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Report: 50 years after Fair Housing Act, inequality is rampant in Atlanta

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In Atlanta, Detroit, Houston, and Oakland, urban disparities persist in healthcare, banking, and general lifestyle, study finds

Beltline green space D.H. Stanton Park can be seen from the future Southside Trail, where rising property values are expected.
Beltline green space D.H. Stanton Park can be seen from the future Southside Trail, where rising property values are expected.
Curbed Atlanta

A demographical analysis of Atlanta and three other major American cities is showing that a stark difference still exists in several key categories between residents on either side of the proverbial tracks.

To commemorate the 50th anniversary of the Fair Housing Act—the landmark legislation that aimed to eliminate discrimination in U.S. housing—real estate company Trulia partnered with the National Fair Housing Alliance (NFHA) to shine a light on modern-day housing inequality and why closing the gaps is important.

Analysts found that half a century since the legislation had passed, inequality remains rampant across Atlanta.

Trulia and NFHA honed in on four metros—Atlanta, Detroit, Houston, and Oakland, respectively—in an attempt to spotlight cities with a range of geographies and histories with segregation and fair housing.

In summation, across each metro, the study found that “features like banks, health institutions, full-service grocery stores, and parks are significantly less likely to be located in neighborhoods of color than in white communities,” per the report. “And, equally notably, alternative banking establishments like check-cashing services and payday lenders are significantly more likely to be located in neighborhoods of color.”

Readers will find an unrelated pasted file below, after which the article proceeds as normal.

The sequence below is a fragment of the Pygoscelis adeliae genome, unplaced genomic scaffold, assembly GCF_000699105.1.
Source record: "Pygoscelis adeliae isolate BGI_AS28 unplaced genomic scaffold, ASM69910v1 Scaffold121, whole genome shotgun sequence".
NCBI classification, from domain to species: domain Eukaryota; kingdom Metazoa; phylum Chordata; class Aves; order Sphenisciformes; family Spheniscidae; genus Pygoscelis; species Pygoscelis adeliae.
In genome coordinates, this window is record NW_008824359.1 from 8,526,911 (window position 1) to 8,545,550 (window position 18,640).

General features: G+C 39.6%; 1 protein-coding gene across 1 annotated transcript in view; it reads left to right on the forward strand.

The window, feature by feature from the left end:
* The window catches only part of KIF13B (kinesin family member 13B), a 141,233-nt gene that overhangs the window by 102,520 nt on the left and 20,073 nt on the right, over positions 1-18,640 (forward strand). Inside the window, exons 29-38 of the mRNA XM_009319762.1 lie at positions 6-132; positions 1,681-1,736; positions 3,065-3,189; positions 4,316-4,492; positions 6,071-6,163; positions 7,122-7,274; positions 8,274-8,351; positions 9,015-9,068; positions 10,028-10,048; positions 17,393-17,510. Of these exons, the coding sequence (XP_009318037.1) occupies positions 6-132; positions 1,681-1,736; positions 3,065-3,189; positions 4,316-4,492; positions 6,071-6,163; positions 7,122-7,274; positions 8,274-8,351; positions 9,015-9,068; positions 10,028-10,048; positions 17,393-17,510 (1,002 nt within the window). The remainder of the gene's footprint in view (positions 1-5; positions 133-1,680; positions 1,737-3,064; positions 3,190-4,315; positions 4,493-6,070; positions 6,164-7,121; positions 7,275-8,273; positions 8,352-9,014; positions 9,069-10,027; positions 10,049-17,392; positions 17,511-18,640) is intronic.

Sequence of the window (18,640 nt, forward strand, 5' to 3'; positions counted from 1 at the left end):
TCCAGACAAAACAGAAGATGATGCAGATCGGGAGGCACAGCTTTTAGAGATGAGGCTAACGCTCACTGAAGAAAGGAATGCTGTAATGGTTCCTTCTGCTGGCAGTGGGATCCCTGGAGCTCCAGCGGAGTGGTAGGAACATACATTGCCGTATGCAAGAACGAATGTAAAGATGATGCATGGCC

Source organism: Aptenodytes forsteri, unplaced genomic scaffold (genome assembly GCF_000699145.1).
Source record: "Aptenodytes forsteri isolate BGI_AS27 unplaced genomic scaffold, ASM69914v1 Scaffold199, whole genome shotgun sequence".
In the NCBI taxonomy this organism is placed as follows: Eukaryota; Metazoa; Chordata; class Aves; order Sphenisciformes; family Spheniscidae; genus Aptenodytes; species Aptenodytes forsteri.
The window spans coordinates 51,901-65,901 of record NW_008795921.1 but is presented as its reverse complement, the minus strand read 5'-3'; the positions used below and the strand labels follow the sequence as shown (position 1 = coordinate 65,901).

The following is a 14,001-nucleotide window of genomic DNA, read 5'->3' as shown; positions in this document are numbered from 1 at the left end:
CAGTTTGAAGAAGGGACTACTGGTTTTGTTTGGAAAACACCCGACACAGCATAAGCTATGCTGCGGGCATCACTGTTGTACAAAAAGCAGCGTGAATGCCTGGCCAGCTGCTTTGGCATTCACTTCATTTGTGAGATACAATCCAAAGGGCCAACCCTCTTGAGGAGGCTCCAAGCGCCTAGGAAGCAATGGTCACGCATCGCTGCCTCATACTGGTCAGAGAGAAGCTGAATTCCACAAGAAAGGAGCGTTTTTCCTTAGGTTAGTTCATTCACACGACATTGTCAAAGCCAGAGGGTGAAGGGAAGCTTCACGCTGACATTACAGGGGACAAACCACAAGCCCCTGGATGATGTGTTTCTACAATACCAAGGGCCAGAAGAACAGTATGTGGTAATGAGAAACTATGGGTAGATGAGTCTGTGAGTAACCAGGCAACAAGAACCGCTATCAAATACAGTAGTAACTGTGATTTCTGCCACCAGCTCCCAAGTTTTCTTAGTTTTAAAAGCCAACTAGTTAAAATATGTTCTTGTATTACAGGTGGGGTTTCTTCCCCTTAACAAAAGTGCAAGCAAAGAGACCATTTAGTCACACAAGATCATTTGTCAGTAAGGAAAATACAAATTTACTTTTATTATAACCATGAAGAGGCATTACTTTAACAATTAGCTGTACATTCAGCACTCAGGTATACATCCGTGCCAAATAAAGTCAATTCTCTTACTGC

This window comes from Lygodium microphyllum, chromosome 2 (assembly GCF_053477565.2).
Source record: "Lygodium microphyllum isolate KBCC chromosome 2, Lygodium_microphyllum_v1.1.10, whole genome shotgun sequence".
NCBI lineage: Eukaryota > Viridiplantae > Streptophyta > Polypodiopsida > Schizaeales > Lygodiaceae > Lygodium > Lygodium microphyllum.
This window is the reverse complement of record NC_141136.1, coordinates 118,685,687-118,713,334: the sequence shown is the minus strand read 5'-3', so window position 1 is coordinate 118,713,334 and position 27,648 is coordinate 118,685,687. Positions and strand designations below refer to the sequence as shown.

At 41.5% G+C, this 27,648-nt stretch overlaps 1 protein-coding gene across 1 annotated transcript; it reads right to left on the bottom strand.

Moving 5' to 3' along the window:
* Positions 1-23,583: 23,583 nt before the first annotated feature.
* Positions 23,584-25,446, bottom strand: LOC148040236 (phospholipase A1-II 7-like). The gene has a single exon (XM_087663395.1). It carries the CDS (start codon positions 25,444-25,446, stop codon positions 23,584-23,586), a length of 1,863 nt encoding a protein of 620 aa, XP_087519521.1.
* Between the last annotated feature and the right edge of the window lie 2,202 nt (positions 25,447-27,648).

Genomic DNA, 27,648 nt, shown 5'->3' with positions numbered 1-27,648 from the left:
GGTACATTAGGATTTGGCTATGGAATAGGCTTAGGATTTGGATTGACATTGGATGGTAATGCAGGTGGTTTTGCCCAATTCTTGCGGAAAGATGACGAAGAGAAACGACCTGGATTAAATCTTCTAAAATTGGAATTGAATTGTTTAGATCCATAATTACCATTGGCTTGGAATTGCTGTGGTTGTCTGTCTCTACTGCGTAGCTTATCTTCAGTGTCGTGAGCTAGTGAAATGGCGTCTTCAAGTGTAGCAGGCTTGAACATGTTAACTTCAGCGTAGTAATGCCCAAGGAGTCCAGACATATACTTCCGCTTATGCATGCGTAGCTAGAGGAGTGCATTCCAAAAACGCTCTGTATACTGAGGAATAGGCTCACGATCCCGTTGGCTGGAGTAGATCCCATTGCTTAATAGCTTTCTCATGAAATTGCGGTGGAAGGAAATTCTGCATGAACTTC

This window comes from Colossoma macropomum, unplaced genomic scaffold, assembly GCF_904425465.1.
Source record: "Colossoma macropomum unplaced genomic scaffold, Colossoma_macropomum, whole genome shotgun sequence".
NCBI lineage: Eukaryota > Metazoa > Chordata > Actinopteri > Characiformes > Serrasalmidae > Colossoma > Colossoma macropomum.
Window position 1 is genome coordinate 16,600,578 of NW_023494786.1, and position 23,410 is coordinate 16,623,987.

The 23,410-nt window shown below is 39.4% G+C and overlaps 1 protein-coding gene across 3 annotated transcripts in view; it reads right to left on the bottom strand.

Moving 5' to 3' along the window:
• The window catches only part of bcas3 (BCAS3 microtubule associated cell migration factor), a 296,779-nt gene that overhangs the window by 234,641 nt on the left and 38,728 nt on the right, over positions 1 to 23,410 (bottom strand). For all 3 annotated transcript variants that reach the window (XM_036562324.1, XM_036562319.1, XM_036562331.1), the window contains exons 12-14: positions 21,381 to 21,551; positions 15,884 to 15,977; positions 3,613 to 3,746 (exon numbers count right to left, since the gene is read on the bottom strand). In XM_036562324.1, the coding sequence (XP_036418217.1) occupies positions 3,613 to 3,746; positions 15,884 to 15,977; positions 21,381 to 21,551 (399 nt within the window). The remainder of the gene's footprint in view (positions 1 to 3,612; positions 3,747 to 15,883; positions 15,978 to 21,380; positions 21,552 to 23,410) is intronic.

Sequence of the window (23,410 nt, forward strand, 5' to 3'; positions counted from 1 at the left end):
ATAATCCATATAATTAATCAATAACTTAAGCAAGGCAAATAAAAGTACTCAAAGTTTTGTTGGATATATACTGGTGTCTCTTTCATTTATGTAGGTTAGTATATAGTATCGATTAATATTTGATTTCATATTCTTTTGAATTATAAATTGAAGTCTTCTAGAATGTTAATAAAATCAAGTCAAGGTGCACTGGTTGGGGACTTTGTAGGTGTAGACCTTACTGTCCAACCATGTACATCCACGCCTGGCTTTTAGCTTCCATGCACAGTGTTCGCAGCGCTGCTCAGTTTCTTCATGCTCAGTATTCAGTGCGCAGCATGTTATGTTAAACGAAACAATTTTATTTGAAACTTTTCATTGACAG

According to a Trulia rep, one data point in Atlanta was particularly glaring: majority-white tracts have 25.3 healthcare providers for every 10,000 people, versus just 9.8 in majority-black tracts.

Other highlights (or lowlights) across each city, per the report:

“There are 33.9 percent fewer active or healthy lifestyle amenities such as parks, playground, and recreation centers across the four metros in majority-minority areas than majority-white census tracts;

On average, majority-minority Census tracts across these four metros have roughly 33 percent fewer traditional banking establishments than majority-white tracts.”

Head here for an interactive map of Atlanta and surrounding areas, broken down by Census tract.

All of this is not to say the City of Atlanta hasn’t acted recently to improve equality, specifically when it comes to access to housing for residents not pulling high salaries.

Faced with an intown affordability dilemma, Atlanta in January became the first city in Georgia to adopt inclusionary zoning ordinances.

The rules, which apply to forthcoming residential projects near the Beltline or Mercedes-Benz Stadium, require developers to dedicate a specific portion of units to Atlantans who make between 60 and 80 percent of the area’s median income.

How effective the ordinances will be—and what dampening effect they’ll have on development—remains to be seen.